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John Mrzlak empties another pot of chicken, ready for deboning, in the AMVETS’ Noodle Nook kitchen at National Cattle Congress in this 1999 Courier photo.

WATERLOO — AMVETS Post 19 has been dishing up meals for the community for nearly 70 years at the Noodle Nook. But this year the stoves will go cold for good.

“I’m gonna miss it,” said John Mrzlak, a volunteer for more than 40 years. “But you know everything comes to an end at a certain time.”

Since the late 1940s, Post 19 has served the chicken-and-noodles meal on the National Cattle Congress grounds during the week of fair. This year’s fair in September will be the first without the Noodle Nook.

Now in his 70s, Mrzlak said the work is too extensive to keep it running, and the lack of younger veterans joining Post 19 means there’s no one to fill the shoes. Mrzlak said as veterans come home, they’re heading straight to the workforce to support families and don’t have the time to volunteer.

Accepting this is bittersweet.

“I’m very proud of them,” Mrzlak said.

But they don’t have the ability to keep it running.

“We’re gonna miss the Noodle Nook,” said Jim Koch, NCC Fair facilities manager. “They’re kind of an icon here at the fairgrounds.”

Koch said the Nook was considered “another attraction” to the fair and will welcome the AMVETS back if they ever have the means to restart the burners. Koch said the iconic Noodle Nook building may be used for another food vendor this year.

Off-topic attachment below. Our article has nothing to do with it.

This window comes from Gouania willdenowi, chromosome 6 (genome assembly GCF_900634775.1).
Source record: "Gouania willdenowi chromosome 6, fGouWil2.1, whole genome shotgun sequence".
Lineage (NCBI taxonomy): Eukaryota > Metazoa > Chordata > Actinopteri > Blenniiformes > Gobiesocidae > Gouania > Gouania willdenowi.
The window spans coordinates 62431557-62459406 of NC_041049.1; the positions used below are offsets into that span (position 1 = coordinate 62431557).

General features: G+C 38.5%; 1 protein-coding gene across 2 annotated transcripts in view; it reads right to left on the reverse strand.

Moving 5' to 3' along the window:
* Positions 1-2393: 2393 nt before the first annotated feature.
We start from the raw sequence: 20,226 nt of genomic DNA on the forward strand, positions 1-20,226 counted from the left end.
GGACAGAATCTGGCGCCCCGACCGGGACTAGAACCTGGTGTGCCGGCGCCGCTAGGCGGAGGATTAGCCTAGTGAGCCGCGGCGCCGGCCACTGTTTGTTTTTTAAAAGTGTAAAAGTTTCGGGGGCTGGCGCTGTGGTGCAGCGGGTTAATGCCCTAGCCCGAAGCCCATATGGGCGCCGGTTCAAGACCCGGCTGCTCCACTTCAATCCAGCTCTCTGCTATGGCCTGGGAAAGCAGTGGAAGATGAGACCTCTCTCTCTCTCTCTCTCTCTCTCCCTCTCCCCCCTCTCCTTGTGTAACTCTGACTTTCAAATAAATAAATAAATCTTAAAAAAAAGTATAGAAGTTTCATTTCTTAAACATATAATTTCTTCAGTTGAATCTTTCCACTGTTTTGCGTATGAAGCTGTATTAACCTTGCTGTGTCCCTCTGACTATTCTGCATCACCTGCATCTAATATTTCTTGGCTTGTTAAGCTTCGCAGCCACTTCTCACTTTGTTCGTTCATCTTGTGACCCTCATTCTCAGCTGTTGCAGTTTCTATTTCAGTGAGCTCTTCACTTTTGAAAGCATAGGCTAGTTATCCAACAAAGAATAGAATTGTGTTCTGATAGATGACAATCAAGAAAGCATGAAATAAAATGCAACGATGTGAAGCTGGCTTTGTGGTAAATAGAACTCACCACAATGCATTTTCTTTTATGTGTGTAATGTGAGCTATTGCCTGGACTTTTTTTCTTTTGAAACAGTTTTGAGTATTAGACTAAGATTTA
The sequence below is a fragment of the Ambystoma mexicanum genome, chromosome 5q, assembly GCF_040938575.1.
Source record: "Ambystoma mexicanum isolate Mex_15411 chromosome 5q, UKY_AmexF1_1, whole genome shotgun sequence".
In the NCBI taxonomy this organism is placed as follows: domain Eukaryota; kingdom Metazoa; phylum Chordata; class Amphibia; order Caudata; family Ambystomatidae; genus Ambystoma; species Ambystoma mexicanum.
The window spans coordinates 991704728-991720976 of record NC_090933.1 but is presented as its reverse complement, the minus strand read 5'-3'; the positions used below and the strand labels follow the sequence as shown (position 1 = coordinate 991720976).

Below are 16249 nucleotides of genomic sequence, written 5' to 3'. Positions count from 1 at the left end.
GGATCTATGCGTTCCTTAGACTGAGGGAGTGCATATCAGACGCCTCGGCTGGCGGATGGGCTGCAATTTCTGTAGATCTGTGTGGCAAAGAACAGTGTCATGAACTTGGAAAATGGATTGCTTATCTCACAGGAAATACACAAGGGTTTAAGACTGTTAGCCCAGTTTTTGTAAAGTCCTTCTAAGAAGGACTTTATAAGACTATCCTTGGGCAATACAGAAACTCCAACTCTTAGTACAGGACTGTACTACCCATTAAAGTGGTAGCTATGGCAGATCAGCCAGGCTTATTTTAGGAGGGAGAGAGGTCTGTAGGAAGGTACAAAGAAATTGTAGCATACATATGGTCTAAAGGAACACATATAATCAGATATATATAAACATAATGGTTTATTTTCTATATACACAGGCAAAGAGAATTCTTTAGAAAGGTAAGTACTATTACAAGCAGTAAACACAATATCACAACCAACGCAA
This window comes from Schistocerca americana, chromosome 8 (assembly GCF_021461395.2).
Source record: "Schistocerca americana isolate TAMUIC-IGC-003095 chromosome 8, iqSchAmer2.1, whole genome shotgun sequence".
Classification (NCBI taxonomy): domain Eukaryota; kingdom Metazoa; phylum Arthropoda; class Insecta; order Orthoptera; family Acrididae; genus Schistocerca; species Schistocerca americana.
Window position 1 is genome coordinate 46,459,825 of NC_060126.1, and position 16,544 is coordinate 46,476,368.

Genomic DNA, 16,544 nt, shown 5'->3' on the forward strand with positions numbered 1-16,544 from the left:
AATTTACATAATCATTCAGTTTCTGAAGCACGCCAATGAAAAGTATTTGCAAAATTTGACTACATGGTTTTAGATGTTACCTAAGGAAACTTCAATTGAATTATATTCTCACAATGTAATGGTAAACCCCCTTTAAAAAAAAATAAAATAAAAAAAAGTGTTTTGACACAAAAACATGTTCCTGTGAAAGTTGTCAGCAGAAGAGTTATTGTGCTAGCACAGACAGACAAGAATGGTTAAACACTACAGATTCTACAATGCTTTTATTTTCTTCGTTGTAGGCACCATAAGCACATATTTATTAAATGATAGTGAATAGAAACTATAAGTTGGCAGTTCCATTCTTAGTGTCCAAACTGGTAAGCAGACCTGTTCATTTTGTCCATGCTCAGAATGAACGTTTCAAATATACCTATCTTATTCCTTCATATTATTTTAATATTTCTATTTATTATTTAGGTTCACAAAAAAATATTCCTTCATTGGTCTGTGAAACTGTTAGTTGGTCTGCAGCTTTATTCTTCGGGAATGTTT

Mrzlak served as an Army cook during the ‘60s. Having always enjoyed preparing meals, being a military cook equipped him with the skills to serve large crowds.

“We never cooked any more ahead than what we needed to,” Mrzlak said.

On the Thursday before the fair, volunteers headed to the building to prepare.

The process was extensive and thorough. Pressure cookers and 10 burner stoves cooked the chicken before being transported to the dining room where volunteers picked through the meat to remove the bones.

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The chicken was added to broth and “right before it was ready to serve we dumped in six pounds of noodles,” Mrzlak said.

Around 40 volunteers showed up to debone, cook, and prepare the meal.

“It was just like a family, working all together to do it,” Mrzlak said.

Mrzlak doesn’t foresee the Nook opening again.

“It’s hard to say you’re done,” Mrzlak said. “... It’s hard to be the ones to have to close it.”

The $7 all-you-can-eat meal brought customers back for second helpings, sometimes serving a crowd of over 1,000 people.

Mrzlak never knew how many to anticipate beforehand; but the key was watching the crowd.

“If we had a line out there, we’d add more noodles,” Mrzlak said.

The meals consisted of the staple chicken and noodles, as well as potatoes, coleslaw, dinner rolls, and drinks, adding up to thousands of pounds of food.

Post 19 donated the collected money back into various organizations, like the Cedar Valley Honor Flights and the Iowa Veterans Home in Marshalltown.

“You don’t sit there and hoard it; you give it away,” Mrzlak said. “That’s part of our community service.”

It’s hard for Mrzlak and the other volunteers to close the doors; but with dwindling help, the work has exceeded the ability of the volunteers.

“I’m getting too old and the time has come. ... It’s a sad moment for a lot of us,” Mrzlak said.

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